The first thing I want to do is encourage you, if you grew up fat like me, especially if you are a woman, to go buy Kristin Higgins’ book, Good Luck with That. This is the story of 3 young women who met at a summer camp for fatties and stayed in touch through the years. This book will make you cry, laugh, remember the pain of the past, and be glad you are past that now. If you are not, you should seriously get some counseling.
Kristin Higgins herself is not overweight. Not 200 pounds overweight like Yours, truly. But by talking to hundreds of women who are, she gained a lot of insight and put it all in the book. Like seeing yourself as fat no matter how much weight you lose. I look back at pictures of myself and think, You looked great! Why didn’t you do with that? Well, having been molested as a kid, I had fears to deal with at that time.
The food issues, the treat just for today, tomorrow back on the diet. A chiropractor put me on a liquid diet with a very strict list of foods that I could consume one a day. I made delicious broccoli tacos. But that’s not the way normal people live. I wasn’t normal, but I wanted to be. Every event that happened, especially in the Society for Creative Anachronism or the science fiction conventions, I’d throw together something to wear and promise myself I would lose weight by next year and make a sexy/pretty/amazing costume to wear. I’m still waiting for next year.
I lost weight. I gained weight. I did aerobics and hiked. I tried Fit for Life, the only plan that worked well enough to fit into daily life for me. I always blame my loving husband for causing me to stop exercising and going to meetings, but I was the one with abandonment issues. I was sure he used me to get out of a bad marriage and would cheat on me like he did on his wife. Being the other woman carries lots of guilt.
Mike also was thin and healthy. He even stopped smoking soon after we moved in together. He didn’t like the idea of steak without potatoes, or chicken without rice. The Fit for Life plan segregates food by time of day. Fruit in the morning, nothing else. Whole grains and veggies midday. Veggies and protein in the evening. I lost so much weight but I had no skill power and could not resist potatoes or rice if I made it for Mike.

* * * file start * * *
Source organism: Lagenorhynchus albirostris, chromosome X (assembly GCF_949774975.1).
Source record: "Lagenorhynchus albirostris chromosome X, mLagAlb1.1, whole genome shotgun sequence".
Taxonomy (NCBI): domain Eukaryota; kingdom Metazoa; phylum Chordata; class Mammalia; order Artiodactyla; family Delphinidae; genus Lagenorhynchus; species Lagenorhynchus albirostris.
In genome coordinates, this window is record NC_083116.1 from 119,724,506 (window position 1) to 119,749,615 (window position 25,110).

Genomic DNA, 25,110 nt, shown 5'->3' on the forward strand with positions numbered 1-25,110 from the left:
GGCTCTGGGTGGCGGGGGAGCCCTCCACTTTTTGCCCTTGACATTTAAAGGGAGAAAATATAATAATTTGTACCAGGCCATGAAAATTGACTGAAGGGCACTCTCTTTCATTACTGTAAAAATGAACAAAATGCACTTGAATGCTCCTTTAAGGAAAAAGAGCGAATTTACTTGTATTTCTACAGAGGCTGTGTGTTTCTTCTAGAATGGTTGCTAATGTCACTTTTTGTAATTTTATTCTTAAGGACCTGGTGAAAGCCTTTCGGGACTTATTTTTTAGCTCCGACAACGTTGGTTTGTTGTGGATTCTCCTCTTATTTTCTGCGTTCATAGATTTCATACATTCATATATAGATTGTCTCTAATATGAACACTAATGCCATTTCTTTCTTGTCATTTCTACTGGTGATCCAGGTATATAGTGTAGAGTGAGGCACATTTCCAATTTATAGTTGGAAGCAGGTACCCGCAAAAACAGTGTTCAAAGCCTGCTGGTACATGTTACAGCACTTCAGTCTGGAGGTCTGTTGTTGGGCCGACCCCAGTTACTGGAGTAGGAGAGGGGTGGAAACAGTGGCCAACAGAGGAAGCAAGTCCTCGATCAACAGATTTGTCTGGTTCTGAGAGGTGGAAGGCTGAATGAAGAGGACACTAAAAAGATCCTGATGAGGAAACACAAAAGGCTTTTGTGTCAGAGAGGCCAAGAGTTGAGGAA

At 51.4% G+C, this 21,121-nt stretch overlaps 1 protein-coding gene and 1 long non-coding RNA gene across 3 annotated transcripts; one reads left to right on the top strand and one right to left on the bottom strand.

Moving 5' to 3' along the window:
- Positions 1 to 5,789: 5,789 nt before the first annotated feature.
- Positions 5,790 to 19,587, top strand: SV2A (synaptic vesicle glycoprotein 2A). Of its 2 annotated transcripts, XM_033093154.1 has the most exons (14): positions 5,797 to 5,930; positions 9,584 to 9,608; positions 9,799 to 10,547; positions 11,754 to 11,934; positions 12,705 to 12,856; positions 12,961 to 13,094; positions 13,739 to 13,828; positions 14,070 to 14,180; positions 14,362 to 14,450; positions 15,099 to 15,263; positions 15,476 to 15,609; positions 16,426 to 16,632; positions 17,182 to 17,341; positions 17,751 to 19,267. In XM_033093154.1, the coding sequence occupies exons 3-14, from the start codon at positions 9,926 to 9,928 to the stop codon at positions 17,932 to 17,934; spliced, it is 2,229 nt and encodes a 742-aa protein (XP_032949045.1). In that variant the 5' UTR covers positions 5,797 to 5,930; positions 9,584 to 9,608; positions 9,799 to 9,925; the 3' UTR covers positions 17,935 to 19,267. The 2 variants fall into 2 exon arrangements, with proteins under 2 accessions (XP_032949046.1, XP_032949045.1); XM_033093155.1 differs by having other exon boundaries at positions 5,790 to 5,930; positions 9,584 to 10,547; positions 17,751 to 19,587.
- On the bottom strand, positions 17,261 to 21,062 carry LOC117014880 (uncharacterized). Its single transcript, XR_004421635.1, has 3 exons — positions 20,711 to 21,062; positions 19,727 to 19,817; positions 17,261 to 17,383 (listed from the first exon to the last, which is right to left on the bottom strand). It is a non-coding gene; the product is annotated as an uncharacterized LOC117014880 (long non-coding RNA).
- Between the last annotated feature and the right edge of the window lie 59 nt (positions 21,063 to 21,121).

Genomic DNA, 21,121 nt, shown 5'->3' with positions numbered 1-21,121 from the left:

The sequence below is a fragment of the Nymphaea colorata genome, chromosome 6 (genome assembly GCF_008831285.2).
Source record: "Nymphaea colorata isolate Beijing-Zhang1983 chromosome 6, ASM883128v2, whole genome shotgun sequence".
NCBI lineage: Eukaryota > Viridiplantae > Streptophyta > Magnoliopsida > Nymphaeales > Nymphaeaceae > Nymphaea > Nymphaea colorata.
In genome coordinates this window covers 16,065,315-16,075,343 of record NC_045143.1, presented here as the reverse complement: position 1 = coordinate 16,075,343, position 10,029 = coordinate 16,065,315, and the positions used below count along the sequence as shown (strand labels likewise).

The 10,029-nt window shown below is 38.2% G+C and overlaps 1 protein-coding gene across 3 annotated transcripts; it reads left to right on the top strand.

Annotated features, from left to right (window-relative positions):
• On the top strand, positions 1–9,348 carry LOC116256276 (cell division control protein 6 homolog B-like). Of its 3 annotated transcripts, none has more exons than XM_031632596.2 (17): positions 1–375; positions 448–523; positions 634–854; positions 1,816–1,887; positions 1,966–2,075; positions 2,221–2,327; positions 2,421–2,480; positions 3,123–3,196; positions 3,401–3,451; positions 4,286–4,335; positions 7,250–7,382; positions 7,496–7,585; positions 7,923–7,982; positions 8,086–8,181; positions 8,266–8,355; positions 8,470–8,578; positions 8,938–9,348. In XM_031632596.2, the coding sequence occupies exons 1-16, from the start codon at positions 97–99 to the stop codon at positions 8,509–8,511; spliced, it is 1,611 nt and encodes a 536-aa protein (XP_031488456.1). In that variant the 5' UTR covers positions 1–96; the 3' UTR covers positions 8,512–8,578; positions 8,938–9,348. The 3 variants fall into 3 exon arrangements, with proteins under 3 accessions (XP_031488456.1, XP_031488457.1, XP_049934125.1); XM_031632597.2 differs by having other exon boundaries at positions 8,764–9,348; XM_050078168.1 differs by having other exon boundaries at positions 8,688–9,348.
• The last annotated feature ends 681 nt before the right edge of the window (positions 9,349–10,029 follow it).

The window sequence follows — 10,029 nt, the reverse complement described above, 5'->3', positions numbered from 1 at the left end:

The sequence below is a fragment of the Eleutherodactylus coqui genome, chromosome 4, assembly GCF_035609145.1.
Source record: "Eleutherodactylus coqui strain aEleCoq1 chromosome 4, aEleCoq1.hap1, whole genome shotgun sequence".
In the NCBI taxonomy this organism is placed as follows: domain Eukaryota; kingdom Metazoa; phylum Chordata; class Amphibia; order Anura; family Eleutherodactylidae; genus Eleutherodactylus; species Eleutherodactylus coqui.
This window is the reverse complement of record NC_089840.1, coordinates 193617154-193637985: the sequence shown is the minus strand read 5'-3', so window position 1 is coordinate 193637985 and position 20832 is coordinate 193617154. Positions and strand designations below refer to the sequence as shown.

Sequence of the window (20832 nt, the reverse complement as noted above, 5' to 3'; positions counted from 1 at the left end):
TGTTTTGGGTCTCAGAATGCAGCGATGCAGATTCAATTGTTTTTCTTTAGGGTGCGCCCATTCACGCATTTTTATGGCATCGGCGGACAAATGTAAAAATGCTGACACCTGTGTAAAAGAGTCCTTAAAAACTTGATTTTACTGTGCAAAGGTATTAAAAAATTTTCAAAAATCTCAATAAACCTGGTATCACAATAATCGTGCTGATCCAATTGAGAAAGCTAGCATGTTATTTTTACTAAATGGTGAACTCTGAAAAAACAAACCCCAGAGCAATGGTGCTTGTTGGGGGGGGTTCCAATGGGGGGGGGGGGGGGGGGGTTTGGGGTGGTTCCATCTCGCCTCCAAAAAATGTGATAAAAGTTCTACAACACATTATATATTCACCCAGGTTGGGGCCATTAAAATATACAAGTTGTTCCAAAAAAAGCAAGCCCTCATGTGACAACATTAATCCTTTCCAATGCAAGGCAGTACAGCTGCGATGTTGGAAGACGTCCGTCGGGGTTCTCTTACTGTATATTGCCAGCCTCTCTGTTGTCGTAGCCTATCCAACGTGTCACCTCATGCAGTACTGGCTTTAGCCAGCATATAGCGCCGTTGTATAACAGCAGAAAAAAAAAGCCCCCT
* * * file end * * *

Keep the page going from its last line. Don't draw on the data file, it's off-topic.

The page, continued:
I never wanted to have gastric bypass surgery because I didn’t know anyone who had gone through the torture and kept the weight off. To this day, I only know one person who has kept the weight off for decades. I know I would have failed. Food was too much of a friend and comforter. My mom was a pretty good cook and an amazing baker. I was told to clean my plate at every meal, and my brother believes that’s why we are overweight. I’m sure it was part of it, but for me there was so much more going on.
Grew up fatherless. Molested. Needed to hide and be ignored. In high school, I put up with despicable actions from the people around me. But reporting would have made things worse. Being alone as far as a relationship goes until my 40s, being embarrassed about my hair, clothes, skin, glasses, amount of food I ate in public (not that it stopped me from eating), were just the things in my life that I carried around until next year, when I would have lost weight and looked wonderful.
Losing weight does make you a topic of conversation. People don’t mean to be cruel, I hope. But I have so many memories of the offers of food because I would eat anything, and being told it only takes will power to lose the weight. Then the ones who want to know how you did it, but don’t listen because really they wanted to tell me their method or their friend’s plan, or why it wouldn’t work for them. Sucks to be us. And when you agree to go out to lunch with them, they become the pushers, assuring you that you can have a little bit of this or that. No, I can’t. I feel especially horrible that when my sweet friend Leslie did the Clean 30 last year, I hated the fact that she couldn’t come out to lunch with us any longer. I was not supportive and I am so sorry.
Read the book and also read this blog by and about Bailey. Send me comments about your struggles, because often we need someone to listen to us. We need to be heard. We need this today, not next year. Thanks for reading, I’ll be back on Thursday.